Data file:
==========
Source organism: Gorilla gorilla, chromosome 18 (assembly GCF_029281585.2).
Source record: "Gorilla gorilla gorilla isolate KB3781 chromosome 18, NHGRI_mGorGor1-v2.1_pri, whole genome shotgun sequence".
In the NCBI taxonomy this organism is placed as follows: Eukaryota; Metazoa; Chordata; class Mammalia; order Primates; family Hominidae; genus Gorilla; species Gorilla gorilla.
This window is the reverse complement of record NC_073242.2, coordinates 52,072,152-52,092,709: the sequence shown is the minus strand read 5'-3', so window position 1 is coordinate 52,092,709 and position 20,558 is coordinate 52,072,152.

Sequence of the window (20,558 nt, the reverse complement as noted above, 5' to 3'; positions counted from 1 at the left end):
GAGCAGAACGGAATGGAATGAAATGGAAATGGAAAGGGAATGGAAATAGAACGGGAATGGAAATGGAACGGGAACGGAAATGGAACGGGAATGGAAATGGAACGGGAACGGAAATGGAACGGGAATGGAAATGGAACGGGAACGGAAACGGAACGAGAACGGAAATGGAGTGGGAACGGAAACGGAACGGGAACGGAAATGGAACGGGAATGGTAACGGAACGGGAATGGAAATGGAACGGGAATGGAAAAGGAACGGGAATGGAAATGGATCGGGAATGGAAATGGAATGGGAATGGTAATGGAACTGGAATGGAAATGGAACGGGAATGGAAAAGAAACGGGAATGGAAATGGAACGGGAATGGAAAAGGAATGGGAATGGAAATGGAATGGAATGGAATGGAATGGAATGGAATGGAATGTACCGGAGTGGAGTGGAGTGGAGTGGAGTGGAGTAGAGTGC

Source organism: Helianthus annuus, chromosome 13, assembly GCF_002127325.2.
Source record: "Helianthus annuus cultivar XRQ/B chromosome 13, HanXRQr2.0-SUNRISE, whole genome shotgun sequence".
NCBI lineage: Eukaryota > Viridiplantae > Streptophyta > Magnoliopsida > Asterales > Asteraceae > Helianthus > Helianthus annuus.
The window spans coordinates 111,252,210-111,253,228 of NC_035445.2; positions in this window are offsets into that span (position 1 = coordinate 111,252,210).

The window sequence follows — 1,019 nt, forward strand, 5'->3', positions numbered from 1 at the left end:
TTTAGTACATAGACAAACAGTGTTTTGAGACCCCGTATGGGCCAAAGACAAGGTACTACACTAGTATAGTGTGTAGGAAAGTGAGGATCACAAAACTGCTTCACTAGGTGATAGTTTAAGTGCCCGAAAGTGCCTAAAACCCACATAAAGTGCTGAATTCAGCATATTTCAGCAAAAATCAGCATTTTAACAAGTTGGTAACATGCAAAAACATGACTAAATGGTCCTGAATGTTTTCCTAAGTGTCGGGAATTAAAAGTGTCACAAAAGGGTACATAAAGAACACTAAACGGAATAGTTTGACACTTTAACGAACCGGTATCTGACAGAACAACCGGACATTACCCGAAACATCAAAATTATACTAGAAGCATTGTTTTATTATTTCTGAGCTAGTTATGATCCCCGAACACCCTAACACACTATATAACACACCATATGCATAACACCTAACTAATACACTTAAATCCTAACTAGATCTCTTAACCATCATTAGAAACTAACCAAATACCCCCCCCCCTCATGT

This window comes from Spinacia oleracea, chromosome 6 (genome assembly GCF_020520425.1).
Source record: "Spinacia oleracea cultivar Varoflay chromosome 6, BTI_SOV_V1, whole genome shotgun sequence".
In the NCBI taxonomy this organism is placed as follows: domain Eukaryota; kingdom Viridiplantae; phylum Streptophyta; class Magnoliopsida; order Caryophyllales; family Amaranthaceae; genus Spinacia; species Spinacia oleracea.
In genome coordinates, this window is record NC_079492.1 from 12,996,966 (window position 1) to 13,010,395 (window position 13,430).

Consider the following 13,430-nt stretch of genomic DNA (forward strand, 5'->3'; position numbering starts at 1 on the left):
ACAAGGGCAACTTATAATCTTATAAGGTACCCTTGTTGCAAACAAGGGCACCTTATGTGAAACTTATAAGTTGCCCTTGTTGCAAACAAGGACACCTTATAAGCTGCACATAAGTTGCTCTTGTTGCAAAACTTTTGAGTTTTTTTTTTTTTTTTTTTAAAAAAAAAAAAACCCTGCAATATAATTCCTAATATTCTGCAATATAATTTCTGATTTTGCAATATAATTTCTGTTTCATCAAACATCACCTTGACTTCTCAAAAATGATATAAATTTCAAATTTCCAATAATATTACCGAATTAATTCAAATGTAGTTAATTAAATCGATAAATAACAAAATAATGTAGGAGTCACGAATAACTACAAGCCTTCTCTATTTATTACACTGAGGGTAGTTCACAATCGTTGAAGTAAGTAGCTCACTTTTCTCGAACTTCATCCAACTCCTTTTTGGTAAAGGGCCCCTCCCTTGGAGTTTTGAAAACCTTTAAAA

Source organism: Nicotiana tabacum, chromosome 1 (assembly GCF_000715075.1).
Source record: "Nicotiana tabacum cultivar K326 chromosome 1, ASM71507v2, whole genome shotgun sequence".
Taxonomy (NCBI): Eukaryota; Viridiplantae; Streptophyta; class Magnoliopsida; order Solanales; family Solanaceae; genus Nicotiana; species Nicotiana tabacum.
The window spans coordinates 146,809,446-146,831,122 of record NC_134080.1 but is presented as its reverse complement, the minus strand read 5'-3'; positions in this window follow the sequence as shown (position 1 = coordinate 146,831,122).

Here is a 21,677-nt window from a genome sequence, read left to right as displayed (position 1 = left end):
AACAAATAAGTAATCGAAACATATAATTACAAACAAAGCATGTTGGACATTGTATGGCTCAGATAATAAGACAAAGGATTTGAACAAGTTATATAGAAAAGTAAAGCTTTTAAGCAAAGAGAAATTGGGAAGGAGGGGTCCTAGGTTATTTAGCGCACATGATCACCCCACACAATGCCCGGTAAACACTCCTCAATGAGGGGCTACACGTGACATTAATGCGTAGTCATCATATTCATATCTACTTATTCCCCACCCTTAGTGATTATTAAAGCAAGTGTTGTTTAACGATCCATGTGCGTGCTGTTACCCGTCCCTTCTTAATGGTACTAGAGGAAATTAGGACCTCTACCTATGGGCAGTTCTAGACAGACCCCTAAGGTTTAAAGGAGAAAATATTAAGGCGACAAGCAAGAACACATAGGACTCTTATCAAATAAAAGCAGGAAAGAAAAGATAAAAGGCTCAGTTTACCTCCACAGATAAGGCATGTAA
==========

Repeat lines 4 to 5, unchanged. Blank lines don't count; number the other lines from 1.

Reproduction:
This window is the reverse complement of record NC_073242.2, coordinates 52,072,152-52,092,709: the sequence shown is the minus strand read 5'-3', so window position 1 is coordinate 52,092,709 and position 20,558 is coordinate 52,072,152.

Sequence of the window (20,558 nt, the reverse complement as noted above, 5' to 3'; positions counted from 1 at the left end):